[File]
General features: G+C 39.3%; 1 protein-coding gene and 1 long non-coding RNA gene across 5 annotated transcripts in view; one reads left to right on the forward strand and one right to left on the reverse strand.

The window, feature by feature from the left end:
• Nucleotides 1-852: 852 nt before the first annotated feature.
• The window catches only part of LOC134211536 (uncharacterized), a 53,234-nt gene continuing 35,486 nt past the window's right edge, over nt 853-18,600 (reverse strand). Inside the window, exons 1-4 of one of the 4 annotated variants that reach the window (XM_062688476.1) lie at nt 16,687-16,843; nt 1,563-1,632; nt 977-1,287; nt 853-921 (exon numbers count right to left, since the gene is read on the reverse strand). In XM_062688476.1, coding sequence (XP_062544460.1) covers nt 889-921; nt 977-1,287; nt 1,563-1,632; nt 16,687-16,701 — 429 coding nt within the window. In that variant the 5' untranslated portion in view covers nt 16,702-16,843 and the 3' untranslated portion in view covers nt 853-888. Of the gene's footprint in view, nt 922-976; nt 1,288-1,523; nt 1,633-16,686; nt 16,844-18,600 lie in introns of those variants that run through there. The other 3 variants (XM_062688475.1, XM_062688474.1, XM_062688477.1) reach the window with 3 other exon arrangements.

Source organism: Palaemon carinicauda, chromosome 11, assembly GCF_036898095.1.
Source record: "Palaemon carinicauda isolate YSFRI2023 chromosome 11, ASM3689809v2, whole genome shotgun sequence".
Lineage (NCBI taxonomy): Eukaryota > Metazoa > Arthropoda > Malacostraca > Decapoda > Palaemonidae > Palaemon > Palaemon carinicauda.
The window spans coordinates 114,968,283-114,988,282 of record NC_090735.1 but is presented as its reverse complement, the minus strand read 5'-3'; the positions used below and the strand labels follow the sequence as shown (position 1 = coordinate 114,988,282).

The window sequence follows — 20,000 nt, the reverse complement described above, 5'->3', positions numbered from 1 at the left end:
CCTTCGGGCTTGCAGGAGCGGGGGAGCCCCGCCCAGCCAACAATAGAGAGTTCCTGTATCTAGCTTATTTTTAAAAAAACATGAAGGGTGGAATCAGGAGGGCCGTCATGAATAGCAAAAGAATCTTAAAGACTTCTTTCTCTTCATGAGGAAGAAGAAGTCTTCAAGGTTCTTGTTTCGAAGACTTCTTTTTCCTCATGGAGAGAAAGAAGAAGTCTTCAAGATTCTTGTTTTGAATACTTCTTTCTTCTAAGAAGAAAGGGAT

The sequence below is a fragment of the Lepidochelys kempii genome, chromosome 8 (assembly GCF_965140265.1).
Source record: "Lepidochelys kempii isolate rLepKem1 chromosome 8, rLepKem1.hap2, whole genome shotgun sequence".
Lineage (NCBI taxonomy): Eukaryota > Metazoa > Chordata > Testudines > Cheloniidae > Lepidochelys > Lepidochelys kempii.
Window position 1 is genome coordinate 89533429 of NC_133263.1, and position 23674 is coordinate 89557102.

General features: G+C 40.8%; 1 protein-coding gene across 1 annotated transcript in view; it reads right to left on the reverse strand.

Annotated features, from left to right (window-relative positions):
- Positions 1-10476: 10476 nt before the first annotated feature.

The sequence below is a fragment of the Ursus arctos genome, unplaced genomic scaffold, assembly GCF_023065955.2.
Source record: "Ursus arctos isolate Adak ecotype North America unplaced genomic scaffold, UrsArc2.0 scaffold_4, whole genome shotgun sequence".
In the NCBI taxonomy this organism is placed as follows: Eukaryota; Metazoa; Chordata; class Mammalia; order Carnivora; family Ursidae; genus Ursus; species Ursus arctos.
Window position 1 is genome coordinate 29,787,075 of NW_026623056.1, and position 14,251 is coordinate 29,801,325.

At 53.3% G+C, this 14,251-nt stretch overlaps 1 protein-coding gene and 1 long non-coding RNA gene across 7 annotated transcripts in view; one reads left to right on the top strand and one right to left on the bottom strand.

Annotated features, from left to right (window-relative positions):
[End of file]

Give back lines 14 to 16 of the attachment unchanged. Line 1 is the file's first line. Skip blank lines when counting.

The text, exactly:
Window position 1 is genome coordinate 89533429 of NC_133263.1, and position 23674 is coordinate 89557102.

General features: G+C 40.8%; 1 protein-coding gene across 1 annotated transcript in view; it reads right to left on the reverse strand.

Annotated features, from left to right (window-relative positions):